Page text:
Shot in 21 days in New York City on black-and-white film using largely handheld cinematography, The 40-Year-Old Version has a comfortable, classic lo-fi ’90s indie aesthetic about it—and that’s all part of first-time feature director Radha Blank’s design.
“I was raised by a cinephile, so I was raised on films like Night of the Hunter, Lost Weekend—you name it,” the native New Yorker said at the film’s world premiere at the 2020 Sundance Film Festival. “I wanted to do something in a way to retrofit this story and film into this canon of films, because I feel this film should have been told 30 or 40 years ago.”
I wanted to do something in a way to retrofit this story and film into this canon of films, because I feel this film should have been told 30 or 40 years ago.
In the film, Blank—who has worked as a writer on shows like Empire and She’s Gotta Have It—plays a semi-fictionalized version of herself. Her character, a former mainstay on “30 under 30” lists, is now pushing 40 and struggling hard to keep her career alive, living alone in a tiny studio apartment in Harlem. When she’s not teaching theatre at a local high school to make ends meet, she’s dealing with an industry that pigeonholes artists of color into making what Radha terms “poverty porn.”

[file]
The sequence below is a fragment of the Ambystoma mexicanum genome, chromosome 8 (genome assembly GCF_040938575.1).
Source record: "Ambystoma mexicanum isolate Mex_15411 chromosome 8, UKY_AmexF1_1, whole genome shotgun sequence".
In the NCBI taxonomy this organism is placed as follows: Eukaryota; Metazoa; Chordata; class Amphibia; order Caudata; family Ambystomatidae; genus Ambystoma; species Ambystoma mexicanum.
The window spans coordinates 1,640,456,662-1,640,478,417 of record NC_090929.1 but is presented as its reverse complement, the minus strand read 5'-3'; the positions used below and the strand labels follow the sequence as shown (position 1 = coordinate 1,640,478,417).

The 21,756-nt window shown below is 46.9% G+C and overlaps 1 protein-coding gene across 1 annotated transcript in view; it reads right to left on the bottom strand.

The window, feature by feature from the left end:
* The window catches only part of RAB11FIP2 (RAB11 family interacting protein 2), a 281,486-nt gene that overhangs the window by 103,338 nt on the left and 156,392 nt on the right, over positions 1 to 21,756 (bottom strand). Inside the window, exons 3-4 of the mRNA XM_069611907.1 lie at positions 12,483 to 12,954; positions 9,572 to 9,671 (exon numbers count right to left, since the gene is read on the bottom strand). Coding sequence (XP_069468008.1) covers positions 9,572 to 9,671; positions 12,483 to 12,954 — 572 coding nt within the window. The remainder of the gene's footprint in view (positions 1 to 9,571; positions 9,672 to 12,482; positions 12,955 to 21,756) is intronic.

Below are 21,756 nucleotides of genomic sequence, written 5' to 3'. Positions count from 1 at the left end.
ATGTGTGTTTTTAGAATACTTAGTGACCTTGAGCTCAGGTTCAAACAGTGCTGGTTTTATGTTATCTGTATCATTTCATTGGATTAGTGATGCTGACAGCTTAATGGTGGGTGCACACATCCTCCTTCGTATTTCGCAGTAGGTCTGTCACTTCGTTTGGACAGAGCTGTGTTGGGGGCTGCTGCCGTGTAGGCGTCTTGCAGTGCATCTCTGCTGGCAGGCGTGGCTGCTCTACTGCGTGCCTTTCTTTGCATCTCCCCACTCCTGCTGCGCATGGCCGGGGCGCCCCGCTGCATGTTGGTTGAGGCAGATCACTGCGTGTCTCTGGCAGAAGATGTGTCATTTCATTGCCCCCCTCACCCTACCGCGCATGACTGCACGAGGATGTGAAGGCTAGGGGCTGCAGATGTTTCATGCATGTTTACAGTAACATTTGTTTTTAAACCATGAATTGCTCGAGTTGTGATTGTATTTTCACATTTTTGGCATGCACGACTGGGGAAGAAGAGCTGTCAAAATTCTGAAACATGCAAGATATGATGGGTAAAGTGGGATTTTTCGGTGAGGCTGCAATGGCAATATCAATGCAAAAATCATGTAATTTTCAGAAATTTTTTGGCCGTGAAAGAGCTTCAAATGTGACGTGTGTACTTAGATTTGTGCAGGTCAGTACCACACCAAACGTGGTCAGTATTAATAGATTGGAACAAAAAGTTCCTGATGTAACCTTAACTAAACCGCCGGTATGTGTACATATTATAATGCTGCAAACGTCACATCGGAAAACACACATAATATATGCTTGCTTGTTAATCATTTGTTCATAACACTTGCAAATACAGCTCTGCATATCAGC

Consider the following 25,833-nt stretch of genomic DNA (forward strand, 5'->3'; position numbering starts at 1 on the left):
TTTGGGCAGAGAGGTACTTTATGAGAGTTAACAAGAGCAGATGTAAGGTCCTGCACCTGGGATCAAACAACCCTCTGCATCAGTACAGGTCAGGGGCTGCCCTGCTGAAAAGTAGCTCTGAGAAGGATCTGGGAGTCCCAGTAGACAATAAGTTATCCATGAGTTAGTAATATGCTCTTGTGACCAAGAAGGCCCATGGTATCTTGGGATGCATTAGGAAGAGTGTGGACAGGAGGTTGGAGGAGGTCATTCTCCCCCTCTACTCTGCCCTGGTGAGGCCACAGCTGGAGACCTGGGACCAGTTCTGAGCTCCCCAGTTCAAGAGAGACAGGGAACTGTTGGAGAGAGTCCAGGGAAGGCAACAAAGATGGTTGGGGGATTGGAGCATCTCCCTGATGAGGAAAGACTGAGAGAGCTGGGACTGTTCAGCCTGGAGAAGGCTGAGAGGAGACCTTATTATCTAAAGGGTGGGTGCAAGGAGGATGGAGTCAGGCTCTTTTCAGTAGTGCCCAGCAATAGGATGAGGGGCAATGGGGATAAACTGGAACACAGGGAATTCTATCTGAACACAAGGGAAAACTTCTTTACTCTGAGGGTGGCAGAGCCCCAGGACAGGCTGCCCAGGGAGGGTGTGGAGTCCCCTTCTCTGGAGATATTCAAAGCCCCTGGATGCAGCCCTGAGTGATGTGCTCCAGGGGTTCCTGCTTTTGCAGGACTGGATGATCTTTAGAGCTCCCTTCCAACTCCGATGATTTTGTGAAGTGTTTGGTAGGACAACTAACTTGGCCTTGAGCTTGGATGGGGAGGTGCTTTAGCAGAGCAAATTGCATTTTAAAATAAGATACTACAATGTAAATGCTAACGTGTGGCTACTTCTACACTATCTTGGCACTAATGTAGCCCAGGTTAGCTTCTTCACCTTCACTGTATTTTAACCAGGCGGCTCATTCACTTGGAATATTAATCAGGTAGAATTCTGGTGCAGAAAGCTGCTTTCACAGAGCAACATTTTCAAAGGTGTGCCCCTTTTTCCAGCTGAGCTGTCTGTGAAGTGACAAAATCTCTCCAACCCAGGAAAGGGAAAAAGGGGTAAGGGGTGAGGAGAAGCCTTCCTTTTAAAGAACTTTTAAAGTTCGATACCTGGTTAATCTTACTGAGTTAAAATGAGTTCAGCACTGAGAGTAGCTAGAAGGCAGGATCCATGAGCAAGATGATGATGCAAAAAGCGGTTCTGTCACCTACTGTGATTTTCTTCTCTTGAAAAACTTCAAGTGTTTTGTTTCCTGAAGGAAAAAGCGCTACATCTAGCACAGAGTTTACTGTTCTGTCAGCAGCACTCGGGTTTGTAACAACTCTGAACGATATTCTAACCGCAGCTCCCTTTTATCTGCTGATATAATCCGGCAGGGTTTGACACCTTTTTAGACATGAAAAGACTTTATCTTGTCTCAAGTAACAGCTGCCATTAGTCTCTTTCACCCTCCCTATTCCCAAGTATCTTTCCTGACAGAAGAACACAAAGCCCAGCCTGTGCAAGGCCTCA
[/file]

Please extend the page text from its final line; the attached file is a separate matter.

“I just wish you hadn’t shied away from the darkness,” one particularly heinous old white producer tells her at a fancy party after reading her script, adding that her story about gentrification in her own neighborhood “rang a little inauthentic.” (He thinks he’s throwing her a bone when he tells her with a smile that he still needs a writer for his Harriet Tubman musical.)
More from the Festival
A Fallen Pageant Queen Chases the American Dream in ‘Miss Juneteenth’
‘Summertime’ Is a Free-Verse Love Letter to Los Angeles from 27 Young Poets
Back to All Stories
For both Radhas (the real-life Radha and her onscreen double), hip-hop was important. “This film was not someone who was going to become a rap star,” Blank noted. “To me, the film was about hip-hop being a meditation.”
Onscreen, the character uses music to channel her frustrations with her stalled career and with the racism she encounters trying to get her plays produced—and for the director, music also became a way to cope with losing her mother back in 2013, just as she was beginning work on the web series that eventually morphed into The 40-Year-Old Version.
“Part of how I got through it was by performing these songs,” Blank, alias RadhaMUS Prime, added during the film’s Q&A. “[This movie] is kind of an origin tale.”
Blank brought the project through Sundance Institute’s Screenwriters and Directors Labs back in 2017, so premiering at the Festival felt like the perfect way to bring things full circle. “I guess I would consider myself a Sundance baby,” she said in Park City, surrounded by the cast and crew who helped her bring her labor of love to life.